The U.S. Food and Drug Administration has requested emergency funding from the Office of Management and Budget to conduct a survey of 7,000 people to gather empirical data regarding consumers' understanding of labeling on conventional foods and dietary supplements. If approved, the FDA will mail 1,000 questionnaires, conduct 2,000 telephone surveys and 4,000 surveys via the Internet.
The information gathered "can be used to test consumer comprehension and behavioral impact of various label statements and formats," states FDA's Docket No. 02N-0063, published Feb. 21. Claims, disclaimers, warnings, caution statements and notice statements—both existing and proposed by industry and consumers—are all proposed subjects of the study.
Industry leaders question the agency's motives. "We've got to wonder exactly what FDA's agenda is here," said Marc Ullman, FDA and Federal Trade Commission expert and partner at the Ullman, Shapiro, Ullman law firm in New York. "What do they need to understand? What are they looking at?"
To ensure a representative sample, FDA says it will randomly choose individual consumers to represent specified populations. "FDA's general selection method will use stratification, with random sampling within the strata, to achieve representativeness for both overall populations and sensitive subpopulations, such as at-risk individuals or user segments," according to the docket.
"Artfully designed surveys can be put together to come up with almost any result," Ullman said. "So there's some concern, I think, given the track record the agency has in dealing with the supplement industry."
According to the agency, FDA will use the survey information to help its Center for Food Safety and Applied Nutrition make decisions and policies that affect conventional foods and dietary supplements labeling. The docket does not mention anything about bioengineering or genetically modified organisms.
The docket does state, however, that "it is often necessary to test actual or proposed labeling statements in realistic situations with typical consumers to determine what these label statements are communicating to consumers." To achieve this, FDA wrote that one survey methodology would be "shopping mall intercept," although this type of survey is not included in the docket's "Burden of Information Collection" section. An FDA spokeswoman said that it "probably should have" been included.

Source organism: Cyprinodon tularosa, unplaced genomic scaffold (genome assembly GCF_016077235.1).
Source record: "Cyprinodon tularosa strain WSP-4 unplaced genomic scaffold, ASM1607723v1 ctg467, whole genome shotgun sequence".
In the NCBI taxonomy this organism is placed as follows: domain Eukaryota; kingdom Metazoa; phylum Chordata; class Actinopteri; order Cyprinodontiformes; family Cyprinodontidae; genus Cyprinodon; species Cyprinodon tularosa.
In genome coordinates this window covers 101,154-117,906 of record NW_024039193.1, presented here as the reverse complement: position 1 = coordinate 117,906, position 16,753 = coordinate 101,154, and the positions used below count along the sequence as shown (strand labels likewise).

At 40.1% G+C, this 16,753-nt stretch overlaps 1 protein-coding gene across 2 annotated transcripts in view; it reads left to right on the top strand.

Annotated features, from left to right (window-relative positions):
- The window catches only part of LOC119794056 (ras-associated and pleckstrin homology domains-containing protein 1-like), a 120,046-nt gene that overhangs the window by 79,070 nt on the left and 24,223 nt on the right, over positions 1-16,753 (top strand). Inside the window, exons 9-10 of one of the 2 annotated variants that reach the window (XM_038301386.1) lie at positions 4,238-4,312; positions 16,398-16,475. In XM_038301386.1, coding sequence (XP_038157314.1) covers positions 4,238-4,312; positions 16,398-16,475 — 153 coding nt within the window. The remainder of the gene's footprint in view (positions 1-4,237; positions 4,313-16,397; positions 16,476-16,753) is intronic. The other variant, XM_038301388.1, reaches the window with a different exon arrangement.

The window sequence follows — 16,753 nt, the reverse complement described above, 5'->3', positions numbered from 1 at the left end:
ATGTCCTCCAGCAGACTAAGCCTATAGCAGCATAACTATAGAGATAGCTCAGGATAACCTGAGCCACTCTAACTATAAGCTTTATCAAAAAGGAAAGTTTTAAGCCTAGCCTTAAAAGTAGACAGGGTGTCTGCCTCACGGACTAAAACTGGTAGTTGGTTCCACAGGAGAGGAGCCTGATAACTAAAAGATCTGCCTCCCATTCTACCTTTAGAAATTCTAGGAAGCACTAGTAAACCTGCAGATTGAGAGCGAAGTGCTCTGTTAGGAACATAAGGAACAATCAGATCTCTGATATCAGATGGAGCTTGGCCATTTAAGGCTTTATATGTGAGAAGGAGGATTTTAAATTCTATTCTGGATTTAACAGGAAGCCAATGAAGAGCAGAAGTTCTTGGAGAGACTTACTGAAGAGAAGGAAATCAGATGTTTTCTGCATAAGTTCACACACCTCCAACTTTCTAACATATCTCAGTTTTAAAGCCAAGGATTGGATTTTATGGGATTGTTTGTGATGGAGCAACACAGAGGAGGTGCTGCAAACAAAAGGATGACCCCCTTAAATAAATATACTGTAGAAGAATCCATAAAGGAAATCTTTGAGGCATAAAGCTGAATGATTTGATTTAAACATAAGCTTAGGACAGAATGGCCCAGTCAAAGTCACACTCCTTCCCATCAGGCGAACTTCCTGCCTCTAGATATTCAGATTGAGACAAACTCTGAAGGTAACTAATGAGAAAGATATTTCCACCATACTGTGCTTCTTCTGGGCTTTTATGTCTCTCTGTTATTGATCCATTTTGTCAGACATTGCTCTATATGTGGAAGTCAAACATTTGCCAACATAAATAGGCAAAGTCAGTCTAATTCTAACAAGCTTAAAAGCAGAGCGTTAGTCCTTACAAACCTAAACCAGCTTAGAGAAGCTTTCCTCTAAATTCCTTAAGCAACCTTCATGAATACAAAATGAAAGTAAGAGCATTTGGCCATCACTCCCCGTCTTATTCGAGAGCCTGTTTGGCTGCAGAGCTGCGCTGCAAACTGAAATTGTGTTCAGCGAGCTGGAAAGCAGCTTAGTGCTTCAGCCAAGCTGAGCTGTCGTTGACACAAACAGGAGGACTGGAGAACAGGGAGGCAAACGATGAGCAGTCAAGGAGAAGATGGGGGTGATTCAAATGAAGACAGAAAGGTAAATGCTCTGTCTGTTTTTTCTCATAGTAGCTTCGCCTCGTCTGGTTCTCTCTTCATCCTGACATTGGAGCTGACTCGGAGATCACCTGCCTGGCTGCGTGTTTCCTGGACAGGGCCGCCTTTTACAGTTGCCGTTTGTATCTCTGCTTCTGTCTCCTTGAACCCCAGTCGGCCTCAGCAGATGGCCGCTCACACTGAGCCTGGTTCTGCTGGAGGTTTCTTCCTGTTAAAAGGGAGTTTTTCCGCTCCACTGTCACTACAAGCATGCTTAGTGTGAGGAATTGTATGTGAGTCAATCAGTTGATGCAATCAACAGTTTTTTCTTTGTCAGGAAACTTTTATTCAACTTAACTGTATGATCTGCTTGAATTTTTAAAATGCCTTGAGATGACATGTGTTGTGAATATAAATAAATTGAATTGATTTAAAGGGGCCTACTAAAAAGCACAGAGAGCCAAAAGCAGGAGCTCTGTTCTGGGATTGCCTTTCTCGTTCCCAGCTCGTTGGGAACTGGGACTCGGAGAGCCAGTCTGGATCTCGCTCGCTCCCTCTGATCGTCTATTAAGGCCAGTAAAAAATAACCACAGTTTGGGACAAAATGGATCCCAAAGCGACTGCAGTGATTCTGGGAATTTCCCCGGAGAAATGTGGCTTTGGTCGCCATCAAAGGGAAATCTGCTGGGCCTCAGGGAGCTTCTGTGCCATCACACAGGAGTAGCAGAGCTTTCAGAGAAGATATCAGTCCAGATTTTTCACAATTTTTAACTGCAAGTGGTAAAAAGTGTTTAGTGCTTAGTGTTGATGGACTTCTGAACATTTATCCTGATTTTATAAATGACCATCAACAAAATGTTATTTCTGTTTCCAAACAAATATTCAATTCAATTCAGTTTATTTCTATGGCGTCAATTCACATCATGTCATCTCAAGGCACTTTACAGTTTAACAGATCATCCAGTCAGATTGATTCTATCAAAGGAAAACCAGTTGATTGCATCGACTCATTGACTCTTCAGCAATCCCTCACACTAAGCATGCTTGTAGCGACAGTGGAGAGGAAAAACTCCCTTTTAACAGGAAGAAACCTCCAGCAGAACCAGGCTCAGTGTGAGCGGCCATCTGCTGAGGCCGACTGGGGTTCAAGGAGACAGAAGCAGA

"I'd like to know a great deal more about the focus of the labeling concern," said Jeffrey Reinhardt, founder and director of People for Pure Foods, a national consumer education organization based in Grand Terrace, Calif. "I would question whether 7,000 surveys is enough," he said.
Ullman added his other concerns: "We want to know if there's going to be transparency in the survey design. We want to know if there's going to be transparency in evaluating the data. We want to know if FDA has checked all current available sources to see if this raw data is out there already, and I submit to you that a lot of it already may be."
He pointed to the Dietary Supplement Education Alliance as one source of information (see www.supplementinfo.org).
"At a time when the agency is saying [it] really [doesn't] have enough money in the budget to take effective enforcement action against products that are flagrantly, illegally in the marketplace," Ullman said, "should conducting surveys like this really be an agency priority?"
The public comment period was scheduled to close March 25.
Steve Taormina is a freelance writer based in Vancouver, British Columbia.
Natural Foods Merchandiser volume XXIII/number 4/p. 15